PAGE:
Staff Training and Home Servers

There is a computer sitting next to my television, it doesn’t work, I’ve been working on it a couple of days at a time for the last few months. I came into possession of the almost complete set-up before I came back from school, it only needed a hard drive and an operating system. Unfortunately, the CD Drive isn’t recognized by my BIOS, and every time I try to boot from USB it stalls as soon as I select the operating system.  Right now it seems to be an issue with either a graphics driver, or maybe something else. I will tackle it again soon. It will work – and act as a home server that will help me learn new skills, as well as help me develop a deeper understanding of networks and the internet.

My non-start of a home server – and the knowledge that eventually I will get it is a bit like staff training.

Almost since I started my current position I have been working on a staff technology training project. We started with a solid foundation, created training plans, schedules, looking at all of the topics that were important to our staff, our library, and hopefully the community. We’ve had about five months of different training sessions at this point, dealing with all sorts of different topics, with more planned all the way to December.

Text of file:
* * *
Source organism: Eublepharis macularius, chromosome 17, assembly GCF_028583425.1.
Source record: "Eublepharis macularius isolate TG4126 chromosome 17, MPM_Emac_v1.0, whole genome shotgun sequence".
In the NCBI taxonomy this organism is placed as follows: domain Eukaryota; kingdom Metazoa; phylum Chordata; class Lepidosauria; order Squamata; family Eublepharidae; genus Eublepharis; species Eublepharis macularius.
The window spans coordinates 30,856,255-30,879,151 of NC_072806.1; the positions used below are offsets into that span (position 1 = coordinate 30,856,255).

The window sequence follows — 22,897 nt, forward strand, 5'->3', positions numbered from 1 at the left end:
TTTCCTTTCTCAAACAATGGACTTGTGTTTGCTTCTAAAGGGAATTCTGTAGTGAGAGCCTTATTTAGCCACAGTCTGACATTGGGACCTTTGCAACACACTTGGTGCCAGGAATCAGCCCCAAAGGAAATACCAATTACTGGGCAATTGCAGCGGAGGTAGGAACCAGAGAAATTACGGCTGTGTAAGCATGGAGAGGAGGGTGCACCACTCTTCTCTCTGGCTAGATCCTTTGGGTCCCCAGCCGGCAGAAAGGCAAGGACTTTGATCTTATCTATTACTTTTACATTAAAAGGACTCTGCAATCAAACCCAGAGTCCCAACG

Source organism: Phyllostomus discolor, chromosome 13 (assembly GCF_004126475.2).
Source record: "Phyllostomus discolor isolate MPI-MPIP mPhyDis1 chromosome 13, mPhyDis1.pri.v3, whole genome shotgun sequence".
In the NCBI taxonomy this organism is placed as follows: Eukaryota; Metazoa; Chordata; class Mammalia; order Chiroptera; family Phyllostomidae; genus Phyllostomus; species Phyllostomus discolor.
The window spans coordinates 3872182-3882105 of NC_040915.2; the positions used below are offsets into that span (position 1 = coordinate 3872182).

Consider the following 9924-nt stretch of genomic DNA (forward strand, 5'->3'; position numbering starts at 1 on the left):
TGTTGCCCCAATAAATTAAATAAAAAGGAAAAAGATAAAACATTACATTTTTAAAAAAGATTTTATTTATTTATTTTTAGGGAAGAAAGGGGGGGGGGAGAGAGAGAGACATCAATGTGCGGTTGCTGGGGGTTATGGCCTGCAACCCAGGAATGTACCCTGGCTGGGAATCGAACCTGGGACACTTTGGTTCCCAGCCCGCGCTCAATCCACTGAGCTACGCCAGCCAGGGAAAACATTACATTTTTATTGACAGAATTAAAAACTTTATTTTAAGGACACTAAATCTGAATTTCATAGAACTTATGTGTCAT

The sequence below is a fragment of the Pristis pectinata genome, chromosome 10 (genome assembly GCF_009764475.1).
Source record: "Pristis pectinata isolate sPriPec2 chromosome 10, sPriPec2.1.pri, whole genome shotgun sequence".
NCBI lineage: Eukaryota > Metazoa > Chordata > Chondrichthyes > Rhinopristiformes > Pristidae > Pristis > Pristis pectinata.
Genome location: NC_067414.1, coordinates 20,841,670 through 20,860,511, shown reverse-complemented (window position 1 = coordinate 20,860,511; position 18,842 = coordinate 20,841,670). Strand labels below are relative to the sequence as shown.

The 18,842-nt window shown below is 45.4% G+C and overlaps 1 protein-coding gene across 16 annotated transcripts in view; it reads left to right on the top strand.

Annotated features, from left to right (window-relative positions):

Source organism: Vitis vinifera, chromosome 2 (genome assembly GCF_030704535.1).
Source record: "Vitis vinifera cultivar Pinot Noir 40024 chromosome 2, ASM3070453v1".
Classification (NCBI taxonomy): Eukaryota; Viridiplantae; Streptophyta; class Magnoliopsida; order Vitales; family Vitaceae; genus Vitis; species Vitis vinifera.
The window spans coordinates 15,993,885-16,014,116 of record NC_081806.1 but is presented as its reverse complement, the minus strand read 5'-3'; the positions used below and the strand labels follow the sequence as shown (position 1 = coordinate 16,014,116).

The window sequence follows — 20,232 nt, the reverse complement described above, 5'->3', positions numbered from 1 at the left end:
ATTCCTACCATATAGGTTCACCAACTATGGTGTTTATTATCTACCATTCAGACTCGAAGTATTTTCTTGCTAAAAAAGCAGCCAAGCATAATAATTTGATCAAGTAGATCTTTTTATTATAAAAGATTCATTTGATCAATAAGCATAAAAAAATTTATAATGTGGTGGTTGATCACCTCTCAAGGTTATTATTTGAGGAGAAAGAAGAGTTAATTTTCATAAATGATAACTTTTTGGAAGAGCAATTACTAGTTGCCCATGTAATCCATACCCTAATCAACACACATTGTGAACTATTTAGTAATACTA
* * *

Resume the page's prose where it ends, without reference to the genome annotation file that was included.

A lot of it has been fun. Introducing staff to our new catalogue interface was great, and I had several ebook converts walked out of our ebook training sessions. The “Ah-ha” moments that have occurred have been amazing, and have been due to careful consideration of the key messages, and ensuring that there is active learning.

Consistency is key, and so is keeping people going! There are laughs when I tell learners that there is homework. But the activities that follow up training sessions are there to help make connections and gain skills. While I don’t force people to complete it, those that do all come back with great ideas, and a new eagerness to learn more.

There are still points of frustration. For me it looks like the issues are mostly due to motivation. Some people don’t see the point of learning about certain types of technology and, despite my attempts, you cannot force people to learn. But, you can continue to offer opportunities.

But if there is anything I have learned over the past few months is that when embarking on a staff training plan there are two important things to do:

  1. Keep up the momentum when you get it- let people take home practice gadgets, and encourage learners to come to you with follow-up questions, and comments.
  2. Have refreshers – offer multiple sessions, repeat them, etc.

Hopefully I will have more to share on this topic throughout 2013 – but if anyone is reading this and have specific questions, please let me know!